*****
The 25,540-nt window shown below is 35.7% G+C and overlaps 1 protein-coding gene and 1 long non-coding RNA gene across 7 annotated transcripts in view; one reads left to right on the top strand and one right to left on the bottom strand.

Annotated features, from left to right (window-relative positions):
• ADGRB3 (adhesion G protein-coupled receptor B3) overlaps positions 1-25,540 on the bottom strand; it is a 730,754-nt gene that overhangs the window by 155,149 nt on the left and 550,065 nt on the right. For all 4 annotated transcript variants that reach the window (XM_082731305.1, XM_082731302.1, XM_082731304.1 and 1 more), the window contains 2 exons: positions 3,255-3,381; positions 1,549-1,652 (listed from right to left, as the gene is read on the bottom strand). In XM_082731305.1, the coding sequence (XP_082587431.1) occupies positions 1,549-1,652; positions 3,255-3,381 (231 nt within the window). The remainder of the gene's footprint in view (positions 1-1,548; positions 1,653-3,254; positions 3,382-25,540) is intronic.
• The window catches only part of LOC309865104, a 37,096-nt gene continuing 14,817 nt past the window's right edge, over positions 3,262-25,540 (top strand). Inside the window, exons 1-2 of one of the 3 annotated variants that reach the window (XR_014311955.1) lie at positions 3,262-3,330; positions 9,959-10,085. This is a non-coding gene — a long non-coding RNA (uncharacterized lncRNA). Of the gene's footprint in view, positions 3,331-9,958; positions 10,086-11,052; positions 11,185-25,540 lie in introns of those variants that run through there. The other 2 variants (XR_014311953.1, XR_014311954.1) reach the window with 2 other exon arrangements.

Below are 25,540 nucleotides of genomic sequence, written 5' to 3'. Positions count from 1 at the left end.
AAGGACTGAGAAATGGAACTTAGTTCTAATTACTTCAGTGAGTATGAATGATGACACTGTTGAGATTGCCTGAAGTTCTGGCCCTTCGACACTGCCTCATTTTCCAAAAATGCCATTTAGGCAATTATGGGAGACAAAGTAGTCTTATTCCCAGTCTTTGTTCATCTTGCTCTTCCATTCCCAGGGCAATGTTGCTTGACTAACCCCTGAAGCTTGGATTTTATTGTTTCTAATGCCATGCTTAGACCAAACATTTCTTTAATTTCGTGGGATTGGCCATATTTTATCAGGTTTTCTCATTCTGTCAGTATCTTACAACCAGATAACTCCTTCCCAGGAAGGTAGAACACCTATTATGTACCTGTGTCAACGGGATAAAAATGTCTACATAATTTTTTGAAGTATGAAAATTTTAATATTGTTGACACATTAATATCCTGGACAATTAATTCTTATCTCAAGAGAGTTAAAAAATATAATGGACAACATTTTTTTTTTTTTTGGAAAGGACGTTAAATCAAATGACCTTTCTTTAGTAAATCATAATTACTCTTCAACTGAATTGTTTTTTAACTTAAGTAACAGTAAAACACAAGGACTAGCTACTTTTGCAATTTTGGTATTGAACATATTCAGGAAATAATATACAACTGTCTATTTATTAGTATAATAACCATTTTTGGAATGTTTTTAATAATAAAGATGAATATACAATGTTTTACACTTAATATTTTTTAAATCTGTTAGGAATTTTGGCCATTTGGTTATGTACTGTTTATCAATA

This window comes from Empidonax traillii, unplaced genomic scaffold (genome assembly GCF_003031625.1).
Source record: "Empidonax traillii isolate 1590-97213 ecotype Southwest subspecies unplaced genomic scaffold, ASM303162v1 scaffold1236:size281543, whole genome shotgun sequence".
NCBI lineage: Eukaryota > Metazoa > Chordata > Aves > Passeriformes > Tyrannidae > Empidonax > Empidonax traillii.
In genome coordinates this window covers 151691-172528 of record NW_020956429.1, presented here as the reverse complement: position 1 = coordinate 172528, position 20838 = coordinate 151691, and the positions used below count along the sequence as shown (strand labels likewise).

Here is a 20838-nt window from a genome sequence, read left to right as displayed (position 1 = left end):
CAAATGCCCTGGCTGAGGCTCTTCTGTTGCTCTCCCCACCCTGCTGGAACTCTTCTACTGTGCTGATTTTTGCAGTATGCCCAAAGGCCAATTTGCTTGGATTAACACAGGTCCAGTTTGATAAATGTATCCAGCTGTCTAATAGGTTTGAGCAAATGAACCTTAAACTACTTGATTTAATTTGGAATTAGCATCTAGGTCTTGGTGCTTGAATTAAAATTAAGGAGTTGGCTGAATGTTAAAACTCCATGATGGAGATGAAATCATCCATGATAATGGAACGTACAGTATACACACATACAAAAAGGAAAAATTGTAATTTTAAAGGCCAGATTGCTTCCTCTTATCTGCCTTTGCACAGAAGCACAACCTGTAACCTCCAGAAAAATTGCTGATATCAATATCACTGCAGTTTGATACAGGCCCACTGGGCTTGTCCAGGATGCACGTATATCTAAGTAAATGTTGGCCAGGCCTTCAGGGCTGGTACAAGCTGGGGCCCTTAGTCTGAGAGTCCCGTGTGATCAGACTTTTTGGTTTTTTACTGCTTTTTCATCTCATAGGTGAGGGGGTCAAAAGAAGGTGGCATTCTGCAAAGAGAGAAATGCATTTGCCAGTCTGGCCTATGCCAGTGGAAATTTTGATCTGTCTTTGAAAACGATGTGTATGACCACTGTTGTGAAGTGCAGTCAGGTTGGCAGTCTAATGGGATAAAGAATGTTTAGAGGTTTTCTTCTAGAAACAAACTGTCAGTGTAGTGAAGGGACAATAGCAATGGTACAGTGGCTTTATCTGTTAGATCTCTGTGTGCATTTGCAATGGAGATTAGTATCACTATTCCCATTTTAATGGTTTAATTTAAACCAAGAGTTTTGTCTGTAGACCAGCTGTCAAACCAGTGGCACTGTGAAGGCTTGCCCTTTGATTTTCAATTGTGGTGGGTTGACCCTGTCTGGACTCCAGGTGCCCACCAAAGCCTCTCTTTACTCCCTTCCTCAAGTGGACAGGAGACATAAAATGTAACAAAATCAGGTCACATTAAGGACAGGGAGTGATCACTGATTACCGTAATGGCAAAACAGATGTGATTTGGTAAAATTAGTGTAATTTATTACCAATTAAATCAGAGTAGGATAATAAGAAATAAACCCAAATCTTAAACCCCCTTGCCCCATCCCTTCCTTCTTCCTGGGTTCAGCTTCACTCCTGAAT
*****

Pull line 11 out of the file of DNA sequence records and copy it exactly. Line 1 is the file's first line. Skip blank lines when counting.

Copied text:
Here is a 20838-nt window from a genome sequence, read left to right as displayed (position 1 = left end):